The government-proposed package of public finance reforms is in the focus of attention again. While economists and businessmen say the reforms are not radical enough and will do little to boost the economy, trade unionists say the measures will affect the country's poorest. And that's why members of the country's two largest trade union associations will converge on Prague on Saturday to stage a massive protest against the reforms.
Hundreds of buses and special trains are ready to take trade unionists from around the country to the Czech capital on Saturday. Around noon, they will march through the centre of Prague, past the Government office and finally gather in Palach Square in Prague's Old Town. The head of the Czech and Moravian Confederation of Trade Unions Milan Stech explains why they decided to stage the protest.
"The main reason of our protest is disagreement with the government over the public finance reforms. The reforms have been in preparation for around a year. From the start we commented on it and unfortunately most of our objections were not considered in the final version. And so now, while the reforms are being discussed in the lower house of parliament, we decided to demonstrate to demand support for our amendments."
Trade union leaders will meet Prime Minister Vladimir Spidla and other government ministers on Tuesday. The head of the Czech and Moravian Confederation of Trade Unions Milan Stech says he does not expect any changes in the government's attitude at Tuesday's meeting, but he would still like to see the public finance reforms amended.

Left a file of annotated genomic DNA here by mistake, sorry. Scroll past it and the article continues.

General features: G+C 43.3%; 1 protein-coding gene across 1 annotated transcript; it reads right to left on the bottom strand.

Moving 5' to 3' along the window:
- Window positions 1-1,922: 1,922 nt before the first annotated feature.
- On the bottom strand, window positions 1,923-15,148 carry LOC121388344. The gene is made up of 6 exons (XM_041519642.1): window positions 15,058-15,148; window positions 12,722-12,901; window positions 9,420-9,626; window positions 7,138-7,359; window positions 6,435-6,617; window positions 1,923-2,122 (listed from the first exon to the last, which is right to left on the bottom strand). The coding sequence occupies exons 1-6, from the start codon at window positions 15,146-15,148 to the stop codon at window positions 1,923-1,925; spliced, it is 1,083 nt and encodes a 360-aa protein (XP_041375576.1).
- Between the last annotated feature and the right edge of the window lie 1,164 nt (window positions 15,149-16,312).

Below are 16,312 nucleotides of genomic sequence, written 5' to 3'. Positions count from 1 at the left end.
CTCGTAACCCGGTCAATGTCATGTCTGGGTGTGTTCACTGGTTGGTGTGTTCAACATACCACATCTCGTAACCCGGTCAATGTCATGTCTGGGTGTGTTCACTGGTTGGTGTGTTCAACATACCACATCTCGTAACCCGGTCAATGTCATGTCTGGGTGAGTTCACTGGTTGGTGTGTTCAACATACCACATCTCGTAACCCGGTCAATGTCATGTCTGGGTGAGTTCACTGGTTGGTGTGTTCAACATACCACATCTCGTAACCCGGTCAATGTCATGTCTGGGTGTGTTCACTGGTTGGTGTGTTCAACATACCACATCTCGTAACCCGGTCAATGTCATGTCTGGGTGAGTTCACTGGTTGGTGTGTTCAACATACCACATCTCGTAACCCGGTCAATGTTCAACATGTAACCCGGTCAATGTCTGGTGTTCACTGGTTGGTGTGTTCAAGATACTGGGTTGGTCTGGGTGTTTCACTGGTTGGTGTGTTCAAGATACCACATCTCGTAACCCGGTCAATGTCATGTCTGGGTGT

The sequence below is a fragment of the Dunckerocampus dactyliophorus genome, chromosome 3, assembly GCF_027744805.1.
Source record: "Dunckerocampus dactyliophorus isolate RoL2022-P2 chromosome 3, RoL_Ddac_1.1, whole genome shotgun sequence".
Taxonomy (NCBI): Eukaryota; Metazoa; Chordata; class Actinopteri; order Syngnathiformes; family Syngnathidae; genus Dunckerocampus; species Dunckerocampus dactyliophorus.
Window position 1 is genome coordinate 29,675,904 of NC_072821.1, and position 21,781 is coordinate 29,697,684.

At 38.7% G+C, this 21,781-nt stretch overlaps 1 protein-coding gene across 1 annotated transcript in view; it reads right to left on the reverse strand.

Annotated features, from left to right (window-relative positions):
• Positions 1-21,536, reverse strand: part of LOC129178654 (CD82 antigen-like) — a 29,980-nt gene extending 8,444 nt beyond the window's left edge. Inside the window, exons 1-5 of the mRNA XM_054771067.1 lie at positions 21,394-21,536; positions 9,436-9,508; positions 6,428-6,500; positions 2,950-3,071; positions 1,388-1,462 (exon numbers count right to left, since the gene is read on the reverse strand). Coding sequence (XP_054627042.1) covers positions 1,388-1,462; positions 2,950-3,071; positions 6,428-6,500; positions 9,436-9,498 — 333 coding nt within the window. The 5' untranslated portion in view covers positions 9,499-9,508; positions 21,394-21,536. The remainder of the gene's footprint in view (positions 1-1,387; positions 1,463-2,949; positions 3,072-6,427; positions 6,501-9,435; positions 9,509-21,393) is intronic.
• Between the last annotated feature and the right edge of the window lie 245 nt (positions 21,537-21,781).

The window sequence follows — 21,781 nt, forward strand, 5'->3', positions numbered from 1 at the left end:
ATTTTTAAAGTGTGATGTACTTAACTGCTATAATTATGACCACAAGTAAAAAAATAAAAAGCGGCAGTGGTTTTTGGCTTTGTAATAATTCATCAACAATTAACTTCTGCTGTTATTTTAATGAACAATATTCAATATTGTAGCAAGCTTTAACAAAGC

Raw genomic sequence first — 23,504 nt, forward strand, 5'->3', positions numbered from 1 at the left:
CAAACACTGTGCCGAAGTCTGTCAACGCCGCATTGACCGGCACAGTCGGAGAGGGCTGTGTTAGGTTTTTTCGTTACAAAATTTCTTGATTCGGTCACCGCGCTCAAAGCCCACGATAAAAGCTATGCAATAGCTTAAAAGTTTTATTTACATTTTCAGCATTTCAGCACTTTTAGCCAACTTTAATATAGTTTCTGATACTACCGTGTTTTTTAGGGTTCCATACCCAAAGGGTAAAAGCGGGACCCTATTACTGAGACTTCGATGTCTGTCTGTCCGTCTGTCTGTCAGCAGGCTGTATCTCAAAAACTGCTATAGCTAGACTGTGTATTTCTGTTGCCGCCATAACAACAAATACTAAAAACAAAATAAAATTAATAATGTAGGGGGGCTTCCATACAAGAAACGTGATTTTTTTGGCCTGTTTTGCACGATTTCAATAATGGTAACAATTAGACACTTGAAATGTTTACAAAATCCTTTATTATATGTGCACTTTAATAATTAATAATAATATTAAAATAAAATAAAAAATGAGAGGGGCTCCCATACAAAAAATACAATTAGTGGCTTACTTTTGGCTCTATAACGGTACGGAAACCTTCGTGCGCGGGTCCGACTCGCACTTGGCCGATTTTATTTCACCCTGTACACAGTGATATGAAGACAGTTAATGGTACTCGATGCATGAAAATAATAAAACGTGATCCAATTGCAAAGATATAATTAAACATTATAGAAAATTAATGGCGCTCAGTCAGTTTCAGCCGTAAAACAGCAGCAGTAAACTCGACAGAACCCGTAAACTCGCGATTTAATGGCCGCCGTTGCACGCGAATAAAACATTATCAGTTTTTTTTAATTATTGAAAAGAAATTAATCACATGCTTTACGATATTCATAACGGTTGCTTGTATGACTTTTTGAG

"I wish the reforms would be amended. They are unbalanced and, eventually, they will affect those who did not cause the current problems of our economy, that is ordinary citizens, public sector employees, pensioners and families with children. And those involved in the shadow economy will be free to move like predators. So I think the reforms should also include the fight against the shadow economy and some of the anti-social effects that the measures are bound to cause should be toned down."
Over 1,000 skeletons discovered during renovation of Kutná Hora “bone church”
Language exams for foreigners seeking permanent residency permit to become tougher
Why are Russian and Chinese spying activities in Czech Republic so intense and how exactly do they do it?
Prague’s historical Koh-i-noor factory to be converted into residential area
The history of the “German Czechs”